NY Times Defends ‘Good Catholic’ Nancy Pelosi’s Pro-Abortion Stance

U.S. House Minority Leader Rep. Nancy Pelosi (D-CA) speaks to members of the media July 16, 2015 on Capitol Hill in Washington, DC. Pelosi held up a copy of the Joint Comprehensive Plan of Action of the Iran nuclear deal as she announced her support on the deal.
Alex Wong/Getty Images

According to the theologians at the New York Times, a “strong Catholic Faith” and “abortion rights” coexist without contradiction in the person of Nancy Pelosi.

In a puff piece by Jennifer Steinhauersept Monday, the Times said that Ms. Pelosi had accused Republicans of mixing politics with Francis’s visit, something Ms. Pelosi would never do.

For the House Minority Leader, Steinhauersept wrote, “the issue of abortion rights has always been ancillary to her unwavering faith and deep approbation for generations of popes.” If by “ancillary,” Steinhauersept means “in open contradiction to,” then perhaps she has a point.

For Ms. Pelosi, “abortion and family planning access—as important proxies for women’s rights—are core values central to her party’s platform and base,” the essay states.

Steinhauersept laments “that one issue, abortion, is adding a thick layer of tension to the otherwise convivial mood as Congress prepares for the arrival of Pope Francis this week.” If we could only stick to the nice topics, like immigration and the environment, she seems to suggest, everything would be just fine. Why make an issue out of the one tiny topic of abortion?

The wrench in the works, of course, are those nasty Republicans.

“Scores of House Republicans, responding to undercover videos claiming that Planned Parenthood affiliates illegally profit from selling aborted fetal tissue to researchers, are demanding that any bill to keep the government open be stripped of all federal funding for Planned Parenthood,” she wrote.

The videos did not “claim” anything of the sort, of course. They merely showed it.

“If they [the Republicans] think they are making the pope more welcome” by putting abortion measures on the legislative calendar the week he is in Washington, “they are mistaken,” Pelosi said. “The pope is his own reason.”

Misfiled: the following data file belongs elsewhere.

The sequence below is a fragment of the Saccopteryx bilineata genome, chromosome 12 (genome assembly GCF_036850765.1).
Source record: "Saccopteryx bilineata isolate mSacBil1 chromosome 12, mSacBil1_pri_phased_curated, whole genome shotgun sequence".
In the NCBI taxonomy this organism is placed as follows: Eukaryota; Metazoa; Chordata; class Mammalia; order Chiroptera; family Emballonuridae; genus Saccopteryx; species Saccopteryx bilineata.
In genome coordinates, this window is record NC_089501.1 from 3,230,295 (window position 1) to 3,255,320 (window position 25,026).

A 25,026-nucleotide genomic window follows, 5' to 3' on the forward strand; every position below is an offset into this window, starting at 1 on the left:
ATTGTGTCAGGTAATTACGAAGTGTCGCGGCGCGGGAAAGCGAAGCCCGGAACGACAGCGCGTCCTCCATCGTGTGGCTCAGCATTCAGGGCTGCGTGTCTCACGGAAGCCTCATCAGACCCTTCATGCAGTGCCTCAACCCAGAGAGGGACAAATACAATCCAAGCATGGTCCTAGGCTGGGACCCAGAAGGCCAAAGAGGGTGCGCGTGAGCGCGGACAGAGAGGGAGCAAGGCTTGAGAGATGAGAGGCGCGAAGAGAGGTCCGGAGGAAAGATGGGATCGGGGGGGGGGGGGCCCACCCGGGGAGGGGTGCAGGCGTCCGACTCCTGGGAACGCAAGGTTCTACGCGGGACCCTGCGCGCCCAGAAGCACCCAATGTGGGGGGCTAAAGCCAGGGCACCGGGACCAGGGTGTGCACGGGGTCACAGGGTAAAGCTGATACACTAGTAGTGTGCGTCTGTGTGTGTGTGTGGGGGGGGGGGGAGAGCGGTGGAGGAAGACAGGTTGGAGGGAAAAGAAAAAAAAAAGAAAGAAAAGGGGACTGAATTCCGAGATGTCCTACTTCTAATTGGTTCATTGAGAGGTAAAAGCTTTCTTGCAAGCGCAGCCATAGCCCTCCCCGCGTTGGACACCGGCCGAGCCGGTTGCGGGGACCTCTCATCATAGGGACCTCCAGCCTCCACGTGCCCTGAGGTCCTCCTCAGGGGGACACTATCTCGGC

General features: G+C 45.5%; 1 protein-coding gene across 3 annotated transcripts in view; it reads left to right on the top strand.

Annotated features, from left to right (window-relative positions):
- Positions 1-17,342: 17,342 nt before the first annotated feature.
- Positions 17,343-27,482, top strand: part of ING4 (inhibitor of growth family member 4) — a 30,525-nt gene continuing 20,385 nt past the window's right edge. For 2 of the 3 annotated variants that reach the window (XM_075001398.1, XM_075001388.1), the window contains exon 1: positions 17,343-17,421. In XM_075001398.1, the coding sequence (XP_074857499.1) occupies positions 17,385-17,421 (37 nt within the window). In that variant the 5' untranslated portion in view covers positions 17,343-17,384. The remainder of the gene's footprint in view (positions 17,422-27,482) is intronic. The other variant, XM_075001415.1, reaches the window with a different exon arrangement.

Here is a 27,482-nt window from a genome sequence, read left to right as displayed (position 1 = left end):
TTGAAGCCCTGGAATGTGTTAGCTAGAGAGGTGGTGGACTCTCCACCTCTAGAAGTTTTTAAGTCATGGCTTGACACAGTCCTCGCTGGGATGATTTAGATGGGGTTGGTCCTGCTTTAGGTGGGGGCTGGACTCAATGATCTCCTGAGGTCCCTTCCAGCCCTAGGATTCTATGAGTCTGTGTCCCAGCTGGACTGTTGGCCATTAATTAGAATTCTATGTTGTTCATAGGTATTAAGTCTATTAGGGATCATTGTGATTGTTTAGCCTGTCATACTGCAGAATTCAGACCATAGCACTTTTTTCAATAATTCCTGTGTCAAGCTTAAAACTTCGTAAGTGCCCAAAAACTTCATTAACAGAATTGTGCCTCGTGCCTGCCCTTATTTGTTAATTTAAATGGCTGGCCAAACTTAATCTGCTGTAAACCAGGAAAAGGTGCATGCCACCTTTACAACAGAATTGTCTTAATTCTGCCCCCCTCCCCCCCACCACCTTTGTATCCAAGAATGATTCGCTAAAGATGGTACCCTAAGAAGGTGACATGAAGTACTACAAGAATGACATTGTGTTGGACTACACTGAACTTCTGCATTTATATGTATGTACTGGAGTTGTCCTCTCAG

Yet just this past January, Ms. Pelosi said that she knew “more about having babies than the pope,” and that a woman has “the right” to an abortion.

In her acceptance speech for Planned Parenthood’s highest honor—the Margaret Sanger Award—Pelosi went still further, calling pro-lifers (like the pope) “dumb,” “closed-minded” and “oblivious.”

In her New York Times article, Steinhauersept praised Pelosi for what can only be called a remarkable feat of overcoming cognitive dissonance. “For Ms. Pelosi,” she wrote, “the notion of disagreeing with other Catholics about abortion has not weighed on her sense of faith,” and that “she has lived with the conflict all her life.”

Steinhauersept further claimed that Ms. Pelosi is a huge fan of the popes and “carefully reads each encyclical with the rapt attention of a serious cook who devours every issue of “Bon Appétit.”

If that is so, one can only imagine her disgust at certain recipes offered by the Papal chefs.

Pelosi seemed to have missed the March 1995 issue, for example, where Saint John Paul II, in his encyclical letter The Gospel of Life, wrote that “among all the crimes which can be committed against life, procured abortion has characteristics making it particularly serious and deplorable.”

“The Second Vatican Council defines abortion,” he continued, “as an ‘unspeakable crime.’”

In a pointed comment, John Paul wrote that “responsibility likewise falls on the legislators who have promoted and approved abortion laws.”

“In this sense,” he concluded, “abortion is a most serious wound inflicted on society and its culture by the very people who ought to be society’s promoters and defenders.”

How a “strong Catholic” legislator such as Nancy Pelosi can publicly defend the “unspeakable crime” of abortion is a theological mystery that only the New York Times can fathom.

Follow Thomas D. Williams on Twitter @tdwilliamsrome


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